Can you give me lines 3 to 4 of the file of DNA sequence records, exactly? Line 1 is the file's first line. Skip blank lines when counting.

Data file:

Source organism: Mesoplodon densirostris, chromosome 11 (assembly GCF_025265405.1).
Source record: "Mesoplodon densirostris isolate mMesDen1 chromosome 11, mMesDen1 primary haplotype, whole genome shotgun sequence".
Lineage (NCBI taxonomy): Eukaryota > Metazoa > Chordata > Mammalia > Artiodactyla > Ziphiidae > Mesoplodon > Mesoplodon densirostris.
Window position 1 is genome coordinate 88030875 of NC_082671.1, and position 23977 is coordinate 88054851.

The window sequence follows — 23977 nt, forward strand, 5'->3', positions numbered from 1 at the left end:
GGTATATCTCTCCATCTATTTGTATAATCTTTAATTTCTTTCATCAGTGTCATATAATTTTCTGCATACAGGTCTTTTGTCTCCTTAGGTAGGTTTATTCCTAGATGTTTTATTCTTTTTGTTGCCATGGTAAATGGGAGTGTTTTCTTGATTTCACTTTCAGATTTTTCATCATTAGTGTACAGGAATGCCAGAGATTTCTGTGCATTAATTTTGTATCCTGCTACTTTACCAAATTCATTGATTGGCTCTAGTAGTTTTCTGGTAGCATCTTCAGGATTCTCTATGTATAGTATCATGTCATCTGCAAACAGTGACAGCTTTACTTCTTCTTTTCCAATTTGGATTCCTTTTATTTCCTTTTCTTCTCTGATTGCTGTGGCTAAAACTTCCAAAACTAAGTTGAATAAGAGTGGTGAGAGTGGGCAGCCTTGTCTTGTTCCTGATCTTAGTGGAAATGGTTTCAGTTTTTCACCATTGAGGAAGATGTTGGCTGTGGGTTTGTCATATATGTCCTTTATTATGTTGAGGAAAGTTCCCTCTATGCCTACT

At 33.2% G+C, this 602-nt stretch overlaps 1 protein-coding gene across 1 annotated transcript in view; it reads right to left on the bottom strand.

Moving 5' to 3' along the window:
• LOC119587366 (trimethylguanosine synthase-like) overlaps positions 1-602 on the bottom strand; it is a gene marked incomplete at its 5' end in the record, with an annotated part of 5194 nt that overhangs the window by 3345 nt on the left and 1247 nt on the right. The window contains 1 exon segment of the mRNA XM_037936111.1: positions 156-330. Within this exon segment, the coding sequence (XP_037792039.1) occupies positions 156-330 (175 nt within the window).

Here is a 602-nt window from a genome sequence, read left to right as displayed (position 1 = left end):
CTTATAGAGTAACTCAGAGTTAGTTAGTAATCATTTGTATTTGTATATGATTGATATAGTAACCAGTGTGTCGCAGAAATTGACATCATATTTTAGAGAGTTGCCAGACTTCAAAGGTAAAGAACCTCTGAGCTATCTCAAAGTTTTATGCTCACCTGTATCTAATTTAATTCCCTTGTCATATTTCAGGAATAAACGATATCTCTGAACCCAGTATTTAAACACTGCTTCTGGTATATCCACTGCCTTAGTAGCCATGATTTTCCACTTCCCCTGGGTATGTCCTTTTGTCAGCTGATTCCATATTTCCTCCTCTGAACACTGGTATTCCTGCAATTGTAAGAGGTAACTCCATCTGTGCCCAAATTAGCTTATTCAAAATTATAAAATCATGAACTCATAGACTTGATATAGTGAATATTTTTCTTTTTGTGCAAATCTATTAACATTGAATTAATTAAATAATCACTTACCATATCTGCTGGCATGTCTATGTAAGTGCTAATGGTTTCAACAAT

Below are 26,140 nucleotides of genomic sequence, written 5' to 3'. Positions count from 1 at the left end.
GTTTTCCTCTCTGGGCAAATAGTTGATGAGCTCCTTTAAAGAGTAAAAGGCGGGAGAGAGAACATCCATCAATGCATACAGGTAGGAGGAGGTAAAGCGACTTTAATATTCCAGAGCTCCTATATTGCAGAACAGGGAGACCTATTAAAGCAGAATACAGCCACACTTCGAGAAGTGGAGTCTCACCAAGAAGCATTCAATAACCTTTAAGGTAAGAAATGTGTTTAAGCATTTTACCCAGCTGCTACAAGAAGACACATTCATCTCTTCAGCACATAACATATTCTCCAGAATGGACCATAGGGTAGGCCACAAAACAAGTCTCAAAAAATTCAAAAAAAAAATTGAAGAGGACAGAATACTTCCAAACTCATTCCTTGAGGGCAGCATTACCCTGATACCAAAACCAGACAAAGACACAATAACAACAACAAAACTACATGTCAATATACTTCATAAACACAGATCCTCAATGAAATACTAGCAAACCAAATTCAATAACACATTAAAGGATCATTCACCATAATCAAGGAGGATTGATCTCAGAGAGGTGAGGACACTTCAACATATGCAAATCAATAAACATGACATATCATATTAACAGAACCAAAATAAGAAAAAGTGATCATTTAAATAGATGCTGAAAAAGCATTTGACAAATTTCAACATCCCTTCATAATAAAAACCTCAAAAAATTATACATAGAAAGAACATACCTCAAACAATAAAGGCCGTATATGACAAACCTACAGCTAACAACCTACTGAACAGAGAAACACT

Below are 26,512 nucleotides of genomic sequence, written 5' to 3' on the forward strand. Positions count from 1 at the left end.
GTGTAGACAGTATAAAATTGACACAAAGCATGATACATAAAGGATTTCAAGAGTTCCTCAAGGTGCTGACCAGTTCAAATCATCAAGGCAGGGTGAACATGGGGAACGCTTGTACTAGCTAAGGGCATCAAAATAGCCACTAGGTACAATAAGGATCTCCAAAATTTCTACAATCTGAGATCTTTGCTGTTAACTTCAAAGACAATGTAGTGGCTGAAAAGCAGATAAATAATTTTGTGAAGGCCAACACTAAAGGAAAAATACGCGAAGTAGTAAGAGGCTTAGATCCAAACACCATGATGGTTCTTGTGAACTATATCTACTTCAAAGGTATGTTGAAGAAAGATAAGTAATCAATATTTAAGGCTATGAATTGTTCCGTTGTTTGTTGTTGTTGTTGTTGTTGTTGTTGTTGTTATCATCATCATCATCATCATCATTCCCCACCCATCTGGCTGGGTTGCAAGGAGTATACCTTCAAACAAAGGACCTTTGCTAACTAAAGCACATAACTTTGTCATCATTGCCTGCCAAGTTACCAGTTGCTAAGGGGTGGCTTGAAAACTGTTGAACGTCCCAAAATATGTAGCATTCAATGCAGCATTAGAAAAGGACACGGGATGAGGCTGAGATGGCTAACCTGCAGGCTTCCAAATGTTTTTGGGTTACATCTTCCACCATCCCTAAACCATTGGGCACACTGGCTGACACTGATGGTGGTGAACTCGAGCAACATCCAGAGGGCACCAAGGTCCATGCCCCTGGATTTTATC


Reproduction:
Lineage (NCBI taxonomy): Eukaryota > Metazoa > Chordata > Mammalia > Artiodactyla > Ziphiidae > Mesoplodon > Mesoplodon densirostris.
Window position 1 is genome coordinate 88030875 of NC_082671.1, and position 23977 is coordinate 88054851.